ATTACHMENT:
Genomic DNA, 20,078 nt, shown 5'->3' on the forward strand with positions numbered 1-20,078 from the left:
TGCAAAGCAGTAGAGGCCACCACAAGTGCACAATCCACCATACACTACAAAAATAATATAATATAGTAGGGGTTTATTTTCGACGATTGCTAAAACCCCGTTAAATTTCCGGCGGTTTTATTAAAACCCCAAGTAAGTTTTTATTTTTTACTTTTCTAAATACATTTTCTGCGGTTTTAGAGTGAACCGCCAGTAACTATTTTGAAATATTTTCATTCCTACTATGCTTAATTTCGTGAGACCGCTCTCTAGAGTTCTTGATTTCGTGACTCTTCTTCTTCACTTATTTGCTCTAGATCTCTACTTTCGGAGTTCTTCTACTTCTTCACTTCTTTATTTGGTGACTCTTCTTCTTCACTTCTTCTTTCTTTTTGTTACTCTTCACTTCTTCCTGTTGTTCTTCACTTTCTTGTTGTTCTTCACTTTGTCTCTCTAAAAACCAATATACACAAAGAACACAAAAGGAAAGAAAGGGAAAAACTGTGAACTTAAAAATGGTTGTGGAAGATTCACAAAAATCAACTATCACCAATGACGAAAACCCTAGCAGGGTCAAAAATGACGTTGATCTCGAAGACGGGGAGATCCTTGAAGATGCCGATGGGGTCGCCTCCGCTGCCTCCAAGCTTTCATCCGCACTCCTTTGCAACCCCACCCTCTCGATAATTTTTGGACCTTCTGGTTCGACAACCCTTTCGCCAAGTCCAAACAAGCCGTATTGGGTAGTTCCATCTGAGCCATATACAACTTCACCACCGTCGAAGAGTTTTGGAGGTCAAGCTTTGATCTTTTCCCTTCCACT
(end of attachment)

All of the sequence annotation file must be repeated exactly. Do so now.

Genomic DNA, 20,078 nt, shown 5'->3' on the forward strand with positions numbered 1-20,078 from the left:
TGCAAAGCAGTAGAGGCCACCACAAGTGCACAATCCACCATACACTACAAAAATAATATAATATAGTAGGGGTTTATTTTCGACGATTGCTAAAACCCCGTTAAATTTCCGGCGGTTTTATTAAAACCCCAAGTAAGTTTTTATTTTTTACTTTTCTAAATACATTTTCTGCGGTTTTAGAGTGAACCGCCAGTAACTATTTTGAAATATTTTCATTCCTACTATGCTTAATTTCGTGAGACCGCTCTCTAGAGTTCTTGATTTCGTGACTCTTCTTCTTCACTTATTTGCTCTAGATCTCTACTTTCGGAGTTCTTCTACTTCTTCACTTCTTTATTTGGTGACTCTTCTTCTTCACTTCTTCTTTCTTTTTGTTACTCTTCACTTCTTCCTGTTGTTCTTCACTTTCTTGTTGTTCTTCACTTTGTCTCTCTAAAAACCAATATACACAAAGAACACAAAAGGAAAGAAAGGGAAAAACTGTGAACTTAAAAATGGTTGTGGAAGATTCACAAAAATCAACTATCACCAATGACGAAAACCCTAGCAGGGTCAAAAATGACGTTGATCTCGAAGACGGGGAGATCCTTGAAGATGCCGATGGGGTCGCCTCCGCTGCCTCCAAGCTTTCATCCGCACTCCTTTGCAACCCCACCCTCTCGATAATTTTTGGACCTTCTGGTTCGACAACCCTTTCGCCAAGTCCAAACAAGCCGTATTGGGTAGTTCCATCTGAGCCATATACAACTTCACCACCGTCGAAGAGTTTTGGAGGTCAAGCTTTGATCTTTTCCCTTCCACT